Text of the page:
There are some familiar and well-loved tropes here — fake dating, Hollywood star falling for a regular person, love on a ranch, just one bed, etc. The author does a terrific job of incorporating these elements while also keeping them fresh and new.

One of my very favorite things about The Bodyguard was the laughter. Despite the many scenes and discussions focusing on the character’s painful pasts, they also laugh together — a lot. And when Jack laughs, it’s a full-bodied, all-out experience that strips away all his outer polish and shows his inner good nature, and it’s just so much fun.

A dangerous scenario toward the end of the book brings the story back into a more serious focus and gives Hannah a chance to shine — I was on the edge of my seat! But beyond this situation, the book’s focus is on the relationships — romance, friendship, family — what they mean to the characters, and how Jack and Hannah are changed by them.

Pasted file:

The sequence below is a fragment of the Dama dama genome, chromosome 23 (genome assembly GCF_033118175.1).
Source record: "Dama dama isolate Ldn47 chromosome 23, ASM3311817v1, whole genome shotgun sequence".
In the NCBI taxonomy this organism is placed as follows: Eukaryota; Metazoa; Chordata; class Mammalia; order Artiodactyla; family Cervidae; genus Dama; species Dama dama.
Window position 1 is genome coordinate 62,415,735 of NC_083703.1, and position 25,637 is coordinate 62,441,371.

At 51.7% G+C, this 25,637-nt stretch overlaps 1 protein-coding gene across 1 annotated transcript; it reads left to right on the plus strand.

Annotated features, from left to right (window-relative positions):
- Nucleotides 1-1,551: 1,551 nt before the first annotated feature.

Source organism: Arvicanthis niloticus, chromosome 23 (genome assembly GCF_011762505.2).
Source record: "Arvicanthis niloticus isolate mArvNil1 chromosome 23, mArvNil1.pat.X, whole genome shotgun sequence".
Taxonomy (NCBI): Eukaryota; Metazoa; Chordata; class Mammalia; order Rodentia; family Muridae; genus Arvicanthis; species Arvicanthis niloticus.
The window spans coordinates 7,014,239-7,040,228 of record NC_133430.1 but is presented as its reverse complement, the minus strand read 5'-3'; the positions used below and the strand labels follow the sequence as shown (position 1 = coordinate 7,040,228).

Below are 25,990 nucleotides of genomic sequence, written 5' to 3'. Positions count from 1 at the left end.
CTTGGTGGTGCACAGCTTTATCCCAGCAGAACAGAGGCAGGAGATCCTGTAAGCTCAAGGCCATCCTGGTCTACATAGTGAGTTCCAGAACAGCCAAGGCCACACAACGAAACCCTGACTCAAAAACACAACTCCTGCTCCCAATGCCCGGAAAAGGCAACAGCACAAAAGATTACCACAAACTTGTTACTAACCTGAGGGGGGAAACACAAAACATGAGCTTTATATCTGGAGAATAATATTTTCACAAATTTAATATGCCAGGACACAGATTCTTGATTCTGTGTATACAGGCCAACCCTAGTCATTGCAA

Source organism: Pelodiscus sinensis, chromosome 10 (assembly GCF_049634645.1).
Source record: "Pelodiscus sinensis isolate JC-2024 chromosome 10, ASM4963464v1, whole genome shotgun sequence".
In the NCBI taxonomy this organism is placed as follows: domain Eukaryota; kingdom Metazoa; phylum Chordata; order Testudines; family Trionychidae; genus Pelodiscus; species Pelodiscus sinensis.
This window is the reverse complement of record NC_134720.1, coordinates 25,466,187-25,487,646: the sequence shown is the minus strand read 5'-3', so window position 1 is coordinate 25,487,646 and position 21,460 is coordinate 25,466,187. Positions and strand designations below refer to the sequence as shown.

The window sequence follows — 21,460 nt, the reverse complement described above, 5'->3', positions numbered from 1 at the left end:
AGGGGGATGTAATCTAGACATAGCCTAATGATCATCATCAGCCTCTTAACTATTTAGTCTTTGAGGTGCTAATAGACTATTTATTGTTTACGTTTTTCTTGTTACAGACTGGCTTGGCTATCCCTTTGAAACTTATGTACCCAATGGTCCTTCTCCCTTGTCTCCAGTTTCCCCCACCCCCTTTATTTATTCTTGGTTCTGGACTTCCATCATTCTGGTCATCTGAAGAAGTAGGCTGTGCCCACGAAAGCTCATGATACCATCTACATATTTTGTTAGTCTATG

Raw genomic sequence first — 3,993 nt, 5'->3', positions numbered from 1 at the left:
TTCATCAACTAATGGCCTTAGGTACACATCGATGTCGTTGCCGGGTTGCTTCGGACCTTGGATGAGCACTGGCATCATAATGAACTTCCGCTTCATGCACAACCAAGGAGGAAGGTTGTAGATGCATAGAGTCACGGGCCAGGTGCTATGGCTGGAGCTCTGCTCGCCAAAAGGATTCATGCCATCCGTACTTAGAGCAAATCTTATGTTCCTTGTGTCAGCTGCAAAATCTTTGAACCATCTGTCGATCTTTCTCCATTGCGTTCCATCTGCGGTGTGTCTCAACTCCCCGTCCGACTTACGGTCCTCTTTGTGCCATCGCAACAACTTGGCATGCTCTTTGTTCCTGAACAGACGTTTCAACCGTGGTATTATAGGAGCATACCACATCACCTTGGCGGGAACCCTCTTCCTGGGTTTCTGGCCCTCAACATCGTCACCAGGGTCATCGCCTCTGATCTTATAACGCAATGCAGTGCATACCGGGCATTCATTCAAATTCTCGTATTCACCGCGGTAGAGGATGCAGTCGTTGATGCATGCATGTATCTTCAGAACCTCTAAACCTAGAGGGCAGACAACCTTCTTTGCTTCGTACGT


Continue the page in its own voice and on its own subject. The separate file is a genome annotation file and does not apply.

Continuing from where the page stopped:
The Bodyguard is a refreshing, engaging, light-hearted but also emotional summer read. Don’t miss it!

Book Review: Donut Fall in Love by Jackie Lau

Title: Donut Fall in Love
Author: Jackie Lau
Publisher: Berkley
Publication date: October 26, 2021
Length: 368 pages
Genre: Contemporary romance
Source: Review copy courtesy of the publisher via NetGalley
Rating:

Rating: 4 out of 5.

A baker provides the sweetest escape for an actor in this charming romantic comedy.

Actor Ryan Kwok is back in Toronto after the promotional tour for his latest film, a rom-com that is getting less-than-stellar reviews. After the sudden death of his mother and years of constant work, Ryan is taking some much-needed time off. But as he tries to be supportive to his family, he struggles with his loss and doesn’t know how to talk to his dad—who now trolls him on Twitter instead of meeting him for dim sum.